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I have some code that makes a call to a third party web service that is secured using X.509 certification.

If I call the code directly (using a unit test) it works without any problems.

When deployed, this code will be called via a WCF Service. I have added a second unit test that calls the WCF Service, however this fails with a CryptographicException, message "Keyset does not exist" when I call a method on the third party web service.

I presume that this is because my WCF Service will be attempting to call the third party web service using a different user to myself.

Can anyone shed any additional light on this issue?

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11 Answers 11

up vote 58 down vote accepted

It will probably be a permissions problem on the certificate.

When running a unit test you are going to be executing those under your own user context, which (depending on what store the client certificate is in) will have access to that certificate's private key.

However if your WCF service is hosted under IIS, or as a Windows Service it's likely it will be running under a service account (Network Service, Local Service or some other restricted account).

You will need to set the appropriate permissions on the private key to allow that service account access to it. MSDN has the details

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3  
thanks, saved my ass :) –  Kimi Jun 30 '11 at 14:22

This is most likely because the IIS user doesn't have access to the private key for your certificate. You can set this by following these steps...

  1. Start -> Run -> MMC
  2. File -> Add/Remove Snapin
  3. Add the Certificates Snap In
  4. Select Computer Account, then hit next
  5. Select Local Computer (the default), then click Finish
  6. On the left panel from Console Root, navigate to Certificates (Local Computer) -> Personal -> Certificates
  7. Your certificate will most likely be here.
  8. Right click on your certificate -> All Tasks -> Manage Private Keys
  9. Set your private key settings here.
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1  
+1 Thanks, that helped me –  Matt Frear Jul 9 '10 at 3:01
    
Thanks very much for posting that. –  Rich Reuter Aug 18 '10 at 19:56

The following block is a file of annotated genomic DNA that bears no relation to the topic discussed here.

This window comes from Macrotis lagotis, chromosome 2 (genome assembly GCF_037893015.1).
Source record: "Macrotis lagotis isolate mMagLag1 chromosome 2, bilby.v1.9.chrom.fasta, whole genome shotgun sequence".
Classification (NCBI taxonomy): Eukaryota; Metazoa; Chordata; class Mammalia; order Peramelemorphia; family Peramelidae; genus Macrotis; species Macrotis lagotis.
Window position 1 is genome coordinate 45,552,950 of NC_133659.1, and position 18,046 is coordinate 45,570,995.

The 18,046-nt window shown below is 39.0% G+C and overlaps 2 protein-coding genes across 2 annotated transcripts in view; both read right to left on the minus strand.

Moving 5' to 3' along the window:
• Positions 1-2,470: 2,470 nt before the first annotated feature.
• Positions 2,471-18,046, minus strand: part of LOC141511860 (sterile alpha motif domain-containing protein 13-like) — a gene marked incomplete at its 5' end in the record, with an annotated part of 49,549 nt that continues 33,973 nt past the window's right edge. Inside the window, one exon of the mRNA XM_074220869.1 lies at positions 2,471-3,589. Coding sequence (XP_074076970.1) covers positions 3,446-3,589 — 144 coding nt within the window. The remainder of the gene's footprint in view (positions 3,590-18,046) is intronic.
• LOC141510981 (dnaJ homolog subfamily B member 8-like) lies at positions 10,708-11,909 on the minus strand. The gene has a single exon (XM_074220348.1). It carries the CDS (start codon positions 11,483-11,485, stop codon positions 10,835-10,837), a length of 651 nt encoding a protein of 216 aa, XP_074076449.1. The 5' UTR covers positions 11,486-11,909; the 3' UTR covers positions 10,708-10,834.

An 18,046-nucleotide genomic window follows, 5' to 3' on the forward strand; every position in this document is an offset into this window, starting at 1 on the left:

1  
+1 for relevant instructions –  Chris Marisic Sep 28 '10 at 18:06
1  
Worth noting that this isn't an option on Server 2003, unless my environment is configured wacky. I can do this on Windows 7 though. –  Shawn Hubbard Feb 18 '11 at 16:45
5  
Thanks, just wanted to point out that if you use iis7.5 and the application pool runs as applicationpoolidentity, you will have to give IIS AppPool\DefaultAppPool user permissions to the file. This fixed the problem for me. –  Ronen Festinger Jul 14 '13 at 16:01

I've had identical issue last night. Permissions on private key were set correctly, everything was apparently fine except the Keyset doesn't exist error. In the end it turned out that certificate was imported to the current user store first and then moved to local machine store. However - that didn't move the private key, which was still in the

C:\Documents and settngs\Administrator...

instead of

C:\Documents and settngs\All users...

Altough permissions on the key were set correctly, ASPNET couldn't access it. When we re-imported certificate so that private key is placed in the All users branch, the problem disappeared.

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1  
Thanks so much man, I've lost too much time on this error.... –  Nicolas Dorier Dec 23 '09 at 20:43
    
I got the exact problem. Thank you a lot. I spent few hours looking for this answer –  SimSimY Jan 31 '10 at 16:28
    
Same problem. Microsoft need to stop letting the security bozos run the asylum. –  Paul Stovell Jun 28 '11 at 14:54
    
You sir, are awesome! Thank you! –  John Sonmez Jul 24 '11 at 22:29
1